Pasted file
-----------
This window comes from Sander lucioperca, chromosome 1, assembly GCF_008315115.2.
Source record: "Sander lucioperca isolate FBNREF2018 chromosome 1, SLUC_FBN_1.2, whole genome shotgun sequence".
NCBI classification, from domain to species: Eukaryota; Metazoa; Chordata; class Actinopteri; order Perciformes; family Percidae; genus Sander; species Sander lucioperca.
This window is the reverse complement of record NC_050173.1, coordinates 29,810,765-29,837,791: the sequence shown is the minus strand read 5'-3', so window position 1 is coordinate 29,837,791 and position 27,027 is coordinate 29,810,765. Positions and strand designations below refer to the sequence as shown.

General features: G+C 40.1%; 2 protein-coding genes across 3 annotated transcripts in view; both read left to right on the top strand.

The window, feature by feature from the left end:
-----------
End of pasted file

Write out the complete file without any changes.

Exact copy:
This window comes from Sander lucioperca, chromosome 1, assembly GCF_008315115.2.
Source record: "Sander lucioperca isolate FBNREF2018 chromosome 1, SLUC_FBN_1.2, whole genome shotgun sequence".
NCBI classification, from domain to species: Eukaryota; Metazoa; Chordata; class Actinopteri; order Perciformes; family Percidae; genus Sander; species Sander lucioperca.
This window is the reverse complement of record NC_050173.1, coordinates 29,810,765-29,837,791: the sequence shown is the minus strand read 5'-3', so window position 1 is coordinate 29,837,791 and position 27,027 is coordinate 29,810,765. Positions and strand designations below refer to the sequence as shown.

General features: G+C 40.1%; 2 protein-coding genes across 3 annotated transcripts in view; both read left to right on the top strand.

The window, feature by feature from the left end: